- the dead body of a human being or animal preserved by the ancient Egyptian process or some similar method of embalming.
- a dead body dried and preserved by nature.
- a withered or shrunken living being.
- a dry, shriveled fruit, tuber, or other plant organ, resulting from any of several fungous diseases.
- to make into or cause to resemble a mummy; mummify.
Origin of mummy1
Origin of mummy2
Examples from the Web for mummy
Some families have one mummy, some families have one daddy, or two families.How Robin Williams’ Mrs. Doubtfire Won the Culture Wars
August 13, 2014
Kashkari instead agreed with the Los Angeles Times' Matt Pearce that he looks like “the mummy from The Mummy.”Gun-toting Tea Partier Rejected by California
June 4, 2014
In pictures taken after the attack, she was wrapped up like a mummy.Surviving Syria’s Incendiary Bomb Attacks
Paul Adrian Raymond
December 11, 2013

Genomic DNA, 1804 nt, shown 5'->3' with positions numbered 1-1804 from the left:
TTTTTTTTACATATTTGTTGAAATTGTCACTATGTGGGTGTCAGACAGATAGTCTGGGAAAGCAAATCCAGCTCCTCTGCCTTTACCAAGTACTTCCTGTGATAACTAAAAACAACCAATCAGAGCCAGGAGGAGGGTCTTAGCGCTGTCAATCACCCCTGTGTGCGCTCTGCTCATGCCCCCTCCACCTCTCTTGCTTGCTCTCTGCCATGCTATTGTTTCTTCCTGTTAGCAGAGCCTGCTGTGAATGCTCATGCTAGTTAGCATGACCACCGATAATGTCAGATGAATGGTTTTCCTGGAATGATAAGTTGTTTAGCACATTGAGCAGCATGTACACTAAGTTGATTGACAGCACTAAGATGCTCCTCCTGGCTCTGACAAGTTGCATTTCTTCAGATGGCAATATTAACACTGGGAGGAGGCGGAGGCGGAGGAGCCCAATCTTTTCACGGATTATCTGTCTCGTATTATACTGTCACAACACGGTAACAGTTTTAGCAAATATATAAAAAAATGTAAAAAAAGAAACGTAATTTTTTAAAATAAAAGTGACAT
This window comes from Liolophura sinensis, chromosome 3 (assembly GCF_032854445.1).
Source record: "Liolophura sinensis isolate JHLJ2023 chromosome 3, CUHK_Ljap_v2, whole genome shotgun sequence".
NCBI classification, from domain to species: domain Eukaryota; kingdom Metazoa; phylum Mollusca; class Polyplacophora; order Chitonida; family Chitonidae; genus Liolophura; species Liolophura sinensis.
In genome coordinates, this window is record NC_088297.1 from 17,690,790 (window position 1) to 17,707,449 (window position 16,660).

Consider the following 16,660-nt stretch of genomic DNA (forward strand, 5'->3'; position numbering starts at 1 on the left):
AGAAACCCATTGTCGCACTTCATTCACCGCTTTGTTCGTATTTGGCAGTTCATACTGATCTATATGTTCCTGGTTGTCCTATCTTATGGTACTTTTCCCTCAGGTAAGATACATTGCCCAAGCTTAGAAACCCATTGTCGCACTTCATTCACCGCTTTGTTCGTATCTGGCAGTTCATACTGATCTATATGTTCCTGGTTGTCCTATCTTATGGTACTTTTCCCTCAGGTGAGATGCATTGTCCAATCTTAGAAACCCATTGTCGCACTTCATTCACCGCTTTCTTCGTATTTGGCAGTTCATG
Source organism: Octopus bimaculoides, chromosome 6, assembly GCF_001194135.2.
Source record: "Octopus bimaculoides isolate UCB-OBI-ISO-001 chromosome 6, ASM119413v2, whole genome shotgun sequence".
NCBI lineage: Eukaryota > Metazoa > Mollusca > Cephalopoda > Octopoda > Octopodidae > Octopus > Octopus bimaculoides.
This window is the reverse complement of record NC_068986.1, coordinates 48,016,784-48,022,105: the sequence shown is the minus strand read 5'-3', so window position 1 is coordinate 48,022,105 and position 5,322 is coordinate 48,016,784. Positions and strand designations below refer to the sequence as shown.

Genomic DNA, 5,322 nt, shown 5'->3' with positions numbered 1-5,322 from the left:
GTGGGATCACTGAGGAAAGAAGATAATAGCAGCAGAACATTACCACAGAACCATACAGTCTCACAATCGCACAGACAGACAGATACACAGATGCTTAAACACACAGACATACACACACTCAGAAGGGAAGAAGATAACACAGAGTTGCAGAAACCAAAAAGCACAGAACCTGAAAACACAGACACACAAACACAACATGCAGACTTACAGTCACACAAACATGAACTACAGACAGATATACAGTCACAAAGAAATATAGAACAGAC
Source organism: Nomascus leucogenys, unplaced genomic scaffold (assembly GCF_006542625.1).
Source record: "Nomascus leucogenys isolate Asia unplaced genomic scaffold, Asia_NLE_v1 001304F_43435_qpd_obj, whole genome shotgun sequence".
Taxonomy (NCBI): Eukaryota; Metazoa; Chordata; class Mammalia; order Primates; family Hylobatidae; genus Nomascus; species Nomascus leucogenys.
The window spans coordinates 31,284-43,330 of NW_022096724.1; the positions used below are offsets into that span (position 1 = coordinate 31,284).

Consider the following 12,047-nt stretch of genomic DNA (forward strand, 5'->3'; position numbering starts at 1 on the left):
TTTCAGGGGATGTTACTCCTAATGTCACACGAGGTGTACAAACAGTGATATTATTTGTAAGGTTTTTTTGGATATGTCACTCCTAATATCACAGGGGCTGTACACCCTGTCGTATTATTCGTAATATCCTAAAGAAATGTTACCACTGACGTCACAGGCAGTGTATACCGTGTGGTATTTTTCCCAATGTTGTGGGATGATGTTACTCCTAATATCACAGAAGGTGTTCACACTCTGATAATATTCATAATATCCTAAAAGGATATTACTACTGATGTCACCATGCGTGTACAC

But our plan is to dress our son up as a mummy and take him through the neighborhoods to do his thing.‘Hocus Pocus’ Turns 20: Meet the Voice Behind Binx the Talking Cat
October 31, 2013
The first mummy discovered is said to be the body of Remigio Leroy, a French doctor.The Grisly Mummy Museum in Guanajuato, Mexico
October 10, 2013
Then the body had become a "mummy" because it was filled with "Mumiai" or pitch.Ancient Man
Hendrik Willem van Loon
This was like his phantom, or, if one may say so, without disrespect--his mummy.A Writer's Recollections (In Two Volumes), Volume II
Mrs. Humphry Ward
Little high voices called for "Mummy," and the children came in.
I beat the boy—not Peter's boy, our boy—he was rude to Mummy.
Mummy was afraid when people were cross; she liked me to be with her.
- an embalmed or preserved body, esp as prepared for burial in ancient Egypt
- obsolete the substance of such a body used medicinally
- a mass of pulp
- a dark brown pigment
- mainly British a child's word for mother 1
Word Origin and History for mummy
c.1400, "medicine prepared from mummy tissue," from Medieval Latin mumia, from Arabic mumiyah "embalmed body," from Persian mumiya "asphalt," from mum "wax." Sense of "embalmed body" first recorded in English 1610s. Mummy wheat (1842) was said to be cultivated from grains found in mummy-cases.
1784, childish alteration of mammy. Alternative form mumsy attested by 1876.